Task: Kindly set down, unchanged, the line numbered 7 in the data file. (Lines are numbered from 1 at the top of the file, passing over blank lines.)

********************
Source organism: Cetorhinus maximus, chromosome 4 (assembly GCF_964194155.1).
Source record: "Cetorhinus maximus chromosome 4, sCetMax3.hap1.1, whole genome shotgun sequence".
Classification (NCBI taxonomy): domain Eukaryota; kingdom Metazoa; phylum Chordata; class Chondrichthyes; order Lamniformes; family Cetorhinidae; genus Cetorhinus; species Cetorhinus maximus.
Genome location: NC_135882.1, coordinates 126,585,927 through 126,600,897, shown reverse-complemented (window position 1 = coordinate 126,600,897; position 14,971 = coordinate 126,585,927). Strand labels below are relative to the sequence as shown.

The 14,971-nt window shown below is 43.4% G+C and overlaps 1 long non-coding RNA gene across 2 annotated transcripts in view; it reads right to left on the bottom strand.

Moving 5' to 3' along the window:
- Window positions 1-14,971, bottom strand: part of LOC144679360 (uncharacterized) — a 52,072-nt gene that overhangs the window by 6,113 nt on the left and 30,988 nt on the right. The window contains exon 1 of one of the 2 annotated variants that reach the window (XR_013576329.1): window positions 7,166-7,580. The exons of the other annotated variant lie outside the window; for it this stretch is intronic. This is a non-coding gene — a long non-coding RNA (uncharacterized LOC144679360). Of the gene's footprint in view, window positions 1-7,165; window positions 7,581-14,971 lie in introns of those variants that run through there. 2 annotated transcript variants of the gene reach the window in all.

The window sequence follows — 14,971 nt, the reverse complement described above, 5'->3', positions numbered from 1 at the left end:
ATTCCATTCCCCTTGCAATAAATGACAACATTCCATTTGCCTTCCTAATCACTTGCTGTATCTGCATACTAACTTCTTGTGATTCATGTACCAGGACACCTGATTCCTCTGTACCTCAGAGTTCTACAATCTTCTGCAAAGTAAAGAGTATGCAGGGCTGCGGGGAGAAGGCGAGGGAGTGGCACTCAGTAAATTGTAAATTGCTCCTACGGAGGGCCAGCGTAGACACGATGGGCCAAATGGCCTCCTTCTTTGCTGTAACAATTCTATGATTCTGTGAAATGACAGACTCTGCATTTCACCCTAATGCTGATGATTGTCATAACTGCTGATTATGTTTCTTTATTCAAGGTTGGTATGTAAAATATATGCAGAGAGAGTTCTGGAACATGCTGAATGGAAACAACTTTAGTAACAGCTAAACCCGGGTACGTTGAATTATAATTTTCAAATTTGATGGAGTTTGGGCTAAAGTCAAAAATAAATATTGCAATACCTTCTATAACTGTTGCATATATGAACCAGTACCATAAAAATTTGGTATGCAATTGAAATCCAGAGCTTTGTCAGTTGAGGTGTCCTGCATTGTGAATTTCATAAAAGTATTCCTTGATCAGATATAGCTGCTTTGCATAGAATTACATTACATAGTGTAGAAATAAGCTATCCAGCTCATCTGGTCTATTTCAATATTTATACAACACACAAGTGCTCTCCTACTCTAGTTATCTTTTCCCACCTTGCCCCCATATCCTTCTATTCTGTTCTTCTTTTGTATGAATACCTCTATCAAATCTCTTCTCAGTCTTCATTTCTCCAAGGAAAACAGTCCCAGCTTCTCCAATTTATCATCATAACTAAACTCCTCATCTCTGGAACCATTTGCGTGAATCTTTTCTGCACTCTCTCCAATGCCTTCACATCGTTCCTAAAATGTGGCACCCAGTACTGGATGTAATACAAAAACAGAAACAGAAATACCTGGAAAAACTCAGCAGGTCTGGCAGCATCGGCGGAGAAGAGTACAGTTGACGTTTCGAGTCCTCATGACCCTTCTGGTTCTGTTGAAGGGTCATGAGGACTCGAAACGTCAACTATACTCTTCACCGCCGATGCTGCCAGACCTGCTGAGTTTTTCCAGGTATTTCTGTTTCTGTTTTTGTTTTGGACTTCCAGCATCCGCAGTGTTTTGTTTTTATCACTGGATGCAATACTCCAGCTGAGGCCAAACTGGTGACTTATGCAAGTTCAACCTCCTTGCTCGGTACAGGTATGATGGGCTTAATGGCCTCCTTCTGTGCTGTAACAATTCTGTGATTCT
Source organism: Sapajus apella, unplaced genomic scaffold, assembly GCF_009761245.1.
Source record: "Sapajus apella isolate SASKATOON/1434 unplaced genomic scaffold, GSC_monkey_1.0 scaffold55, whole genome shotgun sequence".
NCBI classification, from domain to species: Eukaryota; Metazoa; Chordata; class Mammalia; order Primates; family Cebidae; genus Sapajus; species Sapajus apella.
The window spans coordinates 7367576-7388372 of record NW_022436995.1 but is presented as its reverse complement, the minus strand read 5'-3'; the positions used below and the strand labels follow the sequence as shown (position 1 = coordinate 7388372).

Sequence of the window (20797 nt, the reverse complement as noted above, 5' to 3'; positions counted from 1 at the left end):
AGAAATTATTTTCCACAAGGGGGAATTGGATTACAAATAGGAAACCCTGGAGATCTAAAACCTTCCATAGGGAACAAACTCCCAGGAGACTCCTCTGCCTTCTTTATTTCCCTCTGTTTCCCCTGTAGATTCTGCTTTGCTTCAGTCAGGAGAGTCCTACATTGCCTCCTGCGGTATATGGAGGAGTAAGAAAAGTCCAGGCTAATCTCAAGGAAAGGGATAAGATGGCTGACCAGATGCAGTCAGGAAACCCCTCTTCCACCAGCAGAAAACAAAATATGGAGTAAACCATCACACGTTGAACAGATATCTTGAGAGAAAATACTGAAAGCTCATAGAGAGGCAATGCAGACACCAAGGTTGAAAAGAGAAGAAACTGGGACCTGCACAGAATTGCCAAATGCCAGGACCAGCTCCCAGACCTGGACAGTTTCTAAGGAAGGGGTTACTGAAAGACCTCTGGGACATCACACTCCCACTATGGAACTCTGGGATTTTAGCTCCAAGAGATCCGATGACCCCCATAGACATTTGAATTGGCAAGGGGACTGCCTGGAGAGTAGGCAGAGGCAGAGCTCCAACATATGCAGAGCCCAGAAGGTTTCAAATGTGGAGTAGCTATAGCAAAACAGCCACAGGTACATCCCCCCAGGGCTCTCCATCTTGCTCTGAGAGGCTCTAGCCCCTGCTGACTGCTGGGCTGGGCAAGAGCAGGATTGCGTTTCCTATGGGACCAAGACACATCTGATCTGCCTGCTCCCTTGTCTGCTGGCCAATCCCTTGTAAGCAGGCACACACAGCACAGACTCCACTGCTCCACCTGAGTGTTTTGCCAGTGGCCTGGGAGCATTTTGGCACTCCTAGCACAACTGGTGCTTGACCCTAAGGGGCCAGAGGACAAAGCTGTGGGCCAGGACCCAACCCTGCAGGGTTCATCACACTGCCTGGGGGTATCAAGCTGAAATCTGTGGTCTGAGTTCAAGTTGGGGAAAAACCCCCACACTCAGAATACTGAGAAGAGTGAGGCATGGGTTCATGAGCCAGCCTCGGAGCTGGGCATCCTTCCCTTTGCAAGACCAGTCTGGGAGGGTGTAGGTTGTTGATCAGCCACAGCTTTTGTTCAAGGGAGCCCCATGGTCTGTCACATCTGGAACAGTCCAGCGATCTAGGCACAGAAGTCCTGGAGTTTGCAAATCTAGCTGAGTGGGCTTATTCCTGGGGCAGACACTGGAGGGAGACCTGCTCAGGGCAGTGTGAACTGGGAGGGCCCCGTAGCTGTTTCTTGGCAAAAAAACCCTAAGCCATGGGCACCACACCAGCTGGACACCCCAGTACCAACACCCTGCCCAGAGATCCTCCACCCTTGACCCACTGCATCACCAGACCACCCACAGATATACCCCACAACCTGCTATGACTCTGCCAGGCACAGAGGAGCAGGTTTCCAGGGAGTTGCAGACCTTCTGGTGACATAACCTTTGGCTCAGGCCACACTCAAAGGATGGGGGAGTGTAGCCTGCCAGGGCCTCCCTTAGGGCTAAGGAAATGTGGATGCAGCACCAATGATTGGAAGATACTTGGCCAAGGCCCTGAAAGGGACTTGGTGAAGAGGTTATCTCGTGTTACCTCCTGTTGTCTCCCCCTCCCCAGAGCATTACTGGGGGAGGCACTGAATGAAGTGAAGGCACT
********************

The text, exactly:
- Window positions 1-14,971, bottom strand: part of LOC144679360 (uncharacterized) — a 52,072-nt gene that overhangs the window by 6,113 nt on the left and 30,988 nt on the right. The window contains exon 1 of one of the 2 annotated variants that reach the window (XR_013576329.1): window positions 7,166-7,580. The exons of the other annotated variant lie outside the window; for it this stretch is intronic. This is a non-coding gene — a long non-coding RNA (uncharacterized LOC144679360). Of the gene's footprint in view, window positions 1-7,165; window positions 7,581-14,971 lie in introns of those variants that run through there. 2 annotated transcript variants of the gene reach the window in all.